14. American Commercial Television and the Federal Communications Commission - Hull, Brooks B.
The Federal Communications Commission receives political support from commercial television stations and from television viewers. The main regulatory tool of the FCC is its power to assign television channels to communities and to grant licenses to applicants for those television channels. The FCC has used its regulatory power to establish a geographic pattern of television station locations different than would otherwise have occurred, but a pattern predictable by the theory of government regulation.

15. Product Variety in Religious Markets - Hull, Brooks B.; Bold, Frederick
This paper analyzes the relationship between religious market product variety and church membership. We find that denominational variety is negatively associated with the total level of church membership in U.S. counties. This result appears to contradict the standard religious product variety model. Our data are consistent with a more general view of markets that incorporates the cost to consumers of product variety. Where product variety has significant costs, an increase in variety may reduce total market penetration. The paper suggests market characteristics that might give rise to this situation, characteristics present in the religion market.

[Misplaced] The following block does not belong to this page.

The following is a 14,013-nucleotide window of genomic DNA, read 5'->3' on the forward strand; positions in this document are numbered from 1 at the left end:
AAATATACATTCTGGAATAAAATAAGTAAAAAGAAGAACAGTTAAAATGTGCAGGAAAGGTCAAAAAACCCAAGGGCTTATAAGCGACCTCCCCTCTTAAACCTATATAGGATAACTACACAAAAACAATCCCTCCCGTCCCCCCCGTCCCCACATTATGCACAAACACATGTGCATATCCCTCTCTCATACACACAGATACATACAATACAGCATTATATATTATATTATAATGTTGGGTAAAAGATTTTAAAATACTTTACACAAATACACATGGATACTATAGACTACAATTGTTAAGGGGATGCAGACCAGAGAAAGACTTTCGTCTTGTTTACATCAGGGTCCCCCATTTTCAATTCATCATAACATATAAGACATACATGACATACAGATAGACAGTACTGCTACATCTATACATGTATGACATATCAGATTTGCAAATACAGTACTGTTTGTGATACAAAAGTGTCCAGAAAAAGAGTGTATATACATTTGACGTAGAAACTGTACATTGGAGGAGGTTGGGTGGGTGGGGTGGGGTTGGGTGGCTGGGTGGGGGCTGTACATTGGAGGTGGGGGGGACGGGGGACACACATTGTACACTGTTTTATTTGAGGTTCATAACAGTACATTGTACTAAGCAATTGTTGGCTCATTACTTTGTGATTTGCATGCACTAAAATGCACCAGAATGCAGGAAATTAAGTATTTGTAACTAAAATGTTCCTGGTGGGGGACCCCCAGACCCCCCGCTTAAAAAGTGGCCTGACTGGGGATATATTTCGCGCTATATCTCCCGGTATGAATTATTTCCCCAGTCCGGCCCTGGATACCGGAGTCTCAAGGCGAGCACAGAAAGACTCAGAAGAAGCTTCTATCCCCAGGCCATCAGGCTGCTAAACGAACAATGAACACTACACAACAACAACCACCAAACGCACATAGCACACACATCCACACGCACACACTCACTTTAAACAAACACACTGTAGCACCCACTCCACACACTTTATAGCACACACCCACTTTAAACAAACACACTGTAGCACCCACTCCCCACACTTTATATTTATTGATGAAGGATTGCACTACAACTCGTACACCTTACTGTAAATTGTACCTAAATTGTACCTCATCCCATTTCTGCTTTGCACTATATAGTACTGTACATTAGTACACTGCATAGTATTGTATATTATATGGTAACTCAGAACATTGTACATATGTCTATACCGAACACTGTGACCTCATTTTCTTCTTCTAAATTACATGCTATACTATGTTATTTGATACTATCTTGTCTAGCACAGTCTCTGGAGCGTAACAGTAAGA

16. The Churching of Colonial Connecticut: A Case Study - Hull, Brooks B.; Moran, Gerald F.
The market model of religion asserts in part that clergy respond to incentives. For eighteenth-century European established churches, clergy income was independent of church membership and so clergy tended not to behave in a manner attractive to potential members. By contrast, the established Congregational (Puritan) church of colonial Connecticut featured a structure that rewarded to a significant degree zealous clergy. Clergy were hired and fired at the local level by community members who also voted on local clerical taxes. The market model thus predicts relatively strong church membership. Archival data show that the number of new Puritan congregation members as...

17. A Preliminary Time Series Analysis of Church Activity in Colonial Woodbury, Connecticut - Hull, Brooks B.; Moran, Gerald F.